I will say this first; Angel Beats! is my favourite anime series. While a lot of people don't share my sentiment, and say that Angel Beats! is nothing special, I disagree.
Angel Beats! takes place in a kind of afterlife similar to purgatory. In it, young adults find themselves at a mysterious colossal boarding school that runs like most other schools...with one exception; Yuri and the Afterlife battlefront.
The members of the Afterlife battlefront fight the unfairness of life and also their idealogy of god. Otonashi is the protagonist, after he wakes in the new world with little to no memories about his past life. This may
seem cliche, well, because it somewhat is but this works well as a plot device as his motives change because of his memories being slowly regained.
After a long break from Anime this was the series that drew me back in. The mix of action and light-hearted comedy has it's subtle mesh and the Anime is brought together by some truly stirring musical pieces.
The main characters of Otonashi and Yuri work well and the supporting characters are developed in a way that neither wastes time nor feels that they are felt 2D dimensional.
All in all, it is well worth watching. It comes bundled in a short and sweet 13 episode set and leaves you fulfilled.
Welcome to MAL where a mediocre and predictable tear-jerking/slice of life/ comedy series is ranked 100 spots over NGE. The magical place where fanboys will defend their favorite crappy anime just so a bunch of pretentious teenagers that think that they are intellectual can complain about their shitty taste and make fun of them (oh wai--)
If after reading that paragraph you are not quite sure what is my opinion about Angel Beats! then let's get down to the proper review.
I cannot bash this anime on this particular aspect as it has top-notch animation combined with beautiful art. It was
produced by P. A. Works, a studio with tons of money that prefers to invest it in these mediocre melodramatic stories instead of something good (although wether or not it works for them from a business point of view is a different story). The atmosphere is pretty much the same you see in any anime of this genre with the exception that in this case everything is perfectly made. Even if there are some pretty terrible frames and a certain sense of money-saving at some points, the overall animation is well done with outstanding effects.
As for the sound, the voice acting is pretty generic, although they certainly do know how to use effects. The soundtrack was surprisingly average. With the amount of music this anime uses (plus the fact that there's a rock band in it) it was absolutely marvelous that none of the songs were memorable. As for the opening it just flies over your head, and the ending is decent.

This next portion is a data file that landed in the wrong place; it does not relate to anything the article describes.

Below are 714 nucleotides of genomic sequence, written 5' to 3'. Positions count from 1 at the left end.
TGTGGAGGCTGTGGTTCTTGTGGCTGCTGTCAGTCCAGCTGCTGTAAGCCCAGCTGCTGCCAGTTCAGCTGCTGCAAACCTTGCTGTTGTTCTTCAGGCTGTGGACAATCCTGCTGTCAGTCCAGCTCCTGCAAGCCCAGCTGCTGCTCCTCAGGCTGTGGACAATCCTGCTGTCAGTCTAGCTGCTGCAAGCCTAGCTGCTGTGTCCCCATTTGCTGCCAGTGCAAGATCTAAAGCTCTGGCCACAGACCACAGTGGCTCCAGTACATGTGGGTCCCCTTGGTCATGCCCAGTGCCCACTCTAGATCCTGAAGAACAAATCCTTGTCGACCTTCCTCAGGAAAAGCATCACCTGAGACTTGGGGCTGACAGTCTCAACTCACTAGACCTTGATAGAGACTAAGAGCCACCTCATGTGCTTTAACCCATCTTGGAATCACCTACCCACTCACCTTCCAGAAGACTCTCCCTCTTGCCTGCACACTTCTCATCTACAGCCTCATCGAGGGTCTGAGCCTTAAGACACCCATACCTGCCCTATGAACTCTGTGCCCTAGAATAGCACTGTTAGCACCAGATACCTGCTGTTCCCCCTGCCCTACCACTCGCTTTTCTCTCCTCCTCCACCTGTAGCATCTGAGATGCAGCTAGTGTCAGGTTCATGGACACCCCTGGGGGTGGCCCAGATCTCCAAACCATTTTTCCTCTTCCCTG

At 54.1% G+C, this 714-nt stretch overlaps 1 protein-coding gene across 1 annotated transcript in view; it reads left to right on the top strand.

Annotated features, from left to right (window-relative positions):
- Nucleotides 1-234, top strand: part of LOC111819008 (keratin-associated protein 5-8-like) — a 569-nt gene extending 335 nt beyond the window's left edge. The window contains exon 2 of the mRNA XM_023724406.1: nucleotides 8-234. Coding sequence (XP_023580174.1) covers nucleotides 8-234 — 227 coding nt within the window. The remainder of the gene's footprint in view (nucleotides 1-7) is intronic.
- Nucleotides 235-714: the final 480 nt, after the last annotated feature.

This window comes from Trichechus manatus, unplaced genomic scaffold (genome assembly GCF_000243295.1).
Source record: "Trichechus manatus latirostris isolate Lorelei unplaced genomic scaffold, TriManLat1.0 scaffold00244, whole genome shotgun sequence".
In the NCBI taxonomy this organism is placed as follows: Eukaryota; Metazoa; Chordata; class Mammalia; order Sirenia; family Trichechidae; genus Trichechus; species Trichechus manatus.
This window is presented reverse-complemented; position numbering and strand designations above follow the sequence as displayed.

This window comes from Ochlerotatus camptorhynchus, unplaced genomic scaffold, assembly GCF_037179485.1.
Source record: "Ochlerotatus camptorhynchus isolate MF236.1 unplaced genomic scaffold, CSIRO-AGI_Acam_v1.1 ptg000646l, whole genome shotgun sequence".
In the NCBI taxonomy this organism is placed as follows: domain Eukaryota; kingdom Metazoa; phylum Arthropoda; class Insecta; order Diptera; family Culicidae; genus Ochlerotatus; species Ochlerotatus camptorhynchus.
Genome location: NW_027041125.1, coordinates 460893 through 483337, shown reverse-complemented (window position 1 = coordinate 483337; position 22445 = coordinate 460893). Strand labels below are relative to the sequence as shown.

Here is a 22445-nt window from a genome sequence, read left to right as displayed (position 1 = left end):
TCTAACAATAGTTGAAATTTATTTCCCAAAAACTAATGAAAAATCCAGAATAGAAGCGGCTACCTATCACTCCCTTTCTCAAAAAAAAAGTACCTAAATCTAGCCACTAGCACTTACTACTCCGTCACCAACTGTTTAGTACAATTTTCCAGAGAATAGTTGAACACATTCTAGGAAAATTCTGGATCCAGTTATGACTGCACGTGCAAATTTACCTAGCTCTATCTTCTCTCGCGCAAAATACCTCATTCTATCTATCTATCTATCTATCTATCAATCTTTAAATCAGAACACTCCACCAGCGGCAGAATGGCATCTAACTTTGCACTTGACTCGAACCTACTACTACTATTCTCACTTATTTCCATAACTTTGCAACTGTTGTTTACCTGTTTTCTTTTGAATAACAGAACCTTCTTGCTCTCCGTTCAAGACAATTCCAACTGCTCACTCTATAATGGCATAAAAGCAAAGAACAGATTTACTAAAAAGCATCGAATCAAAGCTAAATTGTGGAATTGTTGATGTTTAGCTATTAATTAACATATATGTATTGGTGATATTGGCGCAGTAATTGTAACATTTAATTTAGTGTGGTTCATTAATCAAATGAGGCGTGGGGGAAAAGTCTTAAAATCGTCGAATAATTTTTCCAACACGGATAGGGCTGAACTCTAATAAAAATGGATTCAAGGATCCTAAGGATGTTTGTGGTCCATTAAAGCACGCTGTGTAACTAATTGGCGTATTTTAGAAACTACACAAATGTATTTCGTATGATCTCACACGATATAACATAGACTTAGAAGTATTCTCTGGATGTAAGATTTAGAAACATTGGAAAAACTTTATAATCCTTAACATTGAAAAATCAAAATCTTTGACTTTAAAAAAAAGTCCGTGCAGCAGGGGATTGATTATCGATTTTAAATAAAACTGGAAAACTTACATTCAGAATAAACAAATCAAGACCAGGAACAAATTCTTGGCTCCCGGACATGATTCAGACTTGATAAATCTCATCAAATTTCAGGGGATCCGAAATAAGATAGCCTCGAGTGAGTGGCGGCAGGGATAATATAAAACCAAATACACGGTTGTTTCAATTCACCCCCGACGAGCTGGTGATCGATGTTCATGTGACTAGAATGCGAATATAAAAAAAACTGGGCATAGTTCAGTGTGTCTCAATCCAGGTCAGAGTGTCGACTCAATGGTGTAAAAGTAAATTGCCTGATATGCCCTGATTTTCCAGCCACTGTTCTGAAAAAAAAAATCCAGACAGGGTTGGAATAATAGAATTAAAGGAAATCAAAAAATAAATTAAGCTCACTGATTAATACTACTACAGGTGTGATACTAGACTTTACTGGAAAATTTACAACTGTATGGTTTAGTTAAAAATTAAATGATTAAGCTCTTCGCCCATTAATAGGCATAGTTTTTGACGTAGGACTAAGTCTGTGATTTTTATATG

Alright! Who's ready for some shit-storm?! The anime has some good ideas, I'll give it that. The whole thing of seeing how people spend the after-life and making fun out of death constantly is not something you see everyday. But really...a high-school? From all of the possible settings to choose they decide to develop these ideas in...a high-school? I mean just imagine the possibilities of working with such a premise and they decide to go with the safest and cheapest route, by combining teenagers, angst, melodrama, bad comedy, a little bit of action and...a high-school.
But after all, being set in a high-school with angsty teenagers doesn't necessarily means it's bad, right? WRONG! I mean, sure it doesn't, but here the problem is that Angel Beats! is all over the place. The comedy is at times dark humour about how funny watching others die is, and then a light-hearted slice of life comedy. None of the themes brought to the table are properly developed nor answered. A massive amount of plot-holes that they keep adding just for the sake of...adding them. Cheap and bad melodrama that comes out of nowhere with absolutely no backdrop nor proper writing. Sometimes fast-paced action sometimes horrible slow-pacing. A group of teenagers that go to school, fight god, go to school, do shitty comedy, form a super-secret elite squad, AND THEY CHOOSE TO GO TO FUCKING SCHOOL.
The story is a big mess of multiple things with no proper execution on any of them nor interesting outcomes, neither feels or laughs. Is just a big ball of things with the word "MEH" written all over it.